The buildings that the Natrona County School District has put up for sale have received no bids, officials said Thursday.
Earlier this month, the district’s school board approved a plan to remove from inventory North Casper Elementary, the old Roosevelt High School and the Fairgrounds Center, all of which are vacant.
Grant Elementary and Mills Elementary will be vacant after this year and will be sold as soon as possible, officials said. Star Lane Center, which is also occupied, is also slated to be closed no later than next school year.
Though the plan called to have the vacant buildings removed from inventory by July 1 and have at least Mills removed by Sept. 1, district spokesman Kelly Eastes said the timeline is fluid.
Ideally, the district will sell the properties, though officials have said the buildings may be demolished as a last resort. But Eastes said Thursday that the district likely doesn’t have the money to demolish the buildings.
“That’s probably not in the cards right now,” Eastes said.
Eastes said no bids had been submitted for any of the properties. In November, Dennis Bay, the district’s executive director of business services, said the district had been approached by a church group to use one of the buildings for a church. Additionally, the Salvation Army has expressed some interest; it is looking for a new facility because it’s outgrown its old one, Bay said.
“There’s another (interested group) that wants to use them for apartments,” he said, though he didn’t specify which buildings these groups were interested in. He said he could not name the church group.
Bay added that the district will advertise to sell the buildings, and the authority to approve bids rests with the school board.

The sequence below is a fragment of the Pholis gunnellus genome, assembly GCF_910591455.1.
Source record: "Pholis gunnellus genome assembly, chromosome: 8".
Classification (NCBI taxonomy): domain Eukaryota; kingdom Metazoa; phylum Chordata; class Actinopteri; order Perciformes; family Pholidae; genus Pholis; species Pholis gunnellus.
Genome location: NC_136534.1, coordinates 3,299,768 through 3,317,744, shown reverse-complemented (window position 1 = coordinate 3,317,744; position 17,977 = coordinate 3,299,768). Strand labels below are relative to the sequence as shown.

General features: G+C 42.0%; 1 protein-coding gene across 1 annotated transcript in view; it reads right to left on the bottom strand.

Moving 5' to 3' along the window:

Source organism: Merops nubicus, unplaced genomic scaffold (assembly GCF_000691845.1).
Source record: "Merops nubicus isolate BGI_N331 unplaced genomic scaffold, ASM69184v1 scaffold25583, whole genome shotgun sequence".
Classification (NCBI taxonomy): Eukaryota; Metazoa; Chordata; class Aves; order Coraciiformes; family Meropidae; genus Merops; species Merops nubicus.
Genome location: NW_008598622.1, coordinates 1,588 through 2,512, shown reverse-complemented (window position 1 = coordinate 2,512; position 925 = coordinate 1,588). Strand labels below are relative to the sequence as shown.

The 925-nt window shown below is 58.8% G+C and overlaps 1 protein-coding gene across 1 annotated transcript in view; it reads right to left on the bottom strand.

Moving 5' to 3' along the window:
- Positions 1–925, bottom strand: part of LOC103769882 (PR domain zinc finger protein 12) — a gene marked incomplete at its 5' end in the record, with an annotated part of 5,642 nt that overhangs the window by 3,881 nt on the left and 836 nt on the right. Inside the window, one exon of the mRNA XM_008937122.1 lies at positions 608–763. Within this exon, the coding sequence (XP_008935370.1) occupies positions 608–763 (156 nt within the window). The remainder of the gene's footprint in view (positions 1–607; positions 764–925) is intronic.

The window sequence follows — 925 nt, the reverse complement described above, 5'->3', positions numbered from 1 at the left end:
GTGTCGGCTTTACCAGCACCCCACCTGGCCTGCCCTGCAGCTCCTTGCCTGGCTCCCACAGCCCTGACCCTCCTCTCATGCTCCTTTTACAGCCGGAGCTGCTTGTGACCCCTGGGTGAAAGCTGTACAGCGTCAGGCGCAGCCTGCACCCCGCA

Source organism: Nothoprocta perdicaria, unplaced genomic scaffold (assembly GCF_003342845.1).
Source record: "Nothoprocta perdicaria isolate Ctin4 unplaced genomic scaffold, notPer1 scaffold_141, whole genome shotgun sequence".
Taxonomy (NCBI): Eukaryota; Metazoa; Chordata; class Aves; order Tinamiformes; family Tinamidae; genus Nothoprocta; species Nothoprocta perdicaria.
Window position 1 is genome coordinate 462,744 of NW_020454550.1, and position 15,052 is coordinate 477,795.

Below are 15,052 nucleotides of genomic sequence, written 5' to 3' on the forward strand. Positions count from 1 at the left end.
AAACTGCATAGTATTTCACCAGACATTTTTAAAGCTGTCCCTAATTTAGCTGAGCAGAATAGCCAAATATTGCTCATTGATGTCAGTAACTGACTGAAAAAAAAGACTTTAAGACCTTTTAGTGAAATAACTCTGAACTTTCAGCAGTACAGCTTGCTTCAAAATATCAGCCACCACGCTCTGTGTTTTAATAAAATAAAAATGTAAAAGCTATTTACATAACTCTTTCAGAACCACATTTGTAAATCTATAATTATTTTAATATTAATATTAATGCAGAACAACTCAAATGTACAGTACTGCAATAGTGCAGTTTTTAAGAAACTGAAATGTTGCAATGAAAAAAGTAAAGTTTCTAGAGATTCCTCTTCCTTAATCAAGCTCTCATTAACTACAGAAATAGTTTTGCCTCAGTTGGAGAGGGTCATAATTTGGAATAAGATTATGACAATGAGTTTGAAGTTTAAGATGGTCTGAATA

Though the district apparently has no plans to demolish the buildings, Bay acknowledged last month that any buyer could tear them down should the facilities not meet the purchaser’s needs. The old Roosevelt building is on the National Register of Historic Places, but that won’t protect it should a buyer decide to tear it down, Bay and Eastes have said.
“A lot of people think that because it’s on the register, it can’t be demolished,” Bay said. “That is not the case.”
There’s been more concrete interest in Mills, officials have said. Rick Skatula, the executive director for school improvement, said in November that the district asked Mills officials if the town could make use of the building and to send the district a written proposal about what groups would use the vacant school.
“Right now, we’re just about to embark on more discussions with the town of Mills as far as purchasing the school,” Skatula said last month. The town may use it for a Boys and Girls Club or other entities that serve the town, like a day care.
Through Eastes, superintendent Steve Hopkins said this week that there has been some interest in the buildings but nothing has been finalized yet.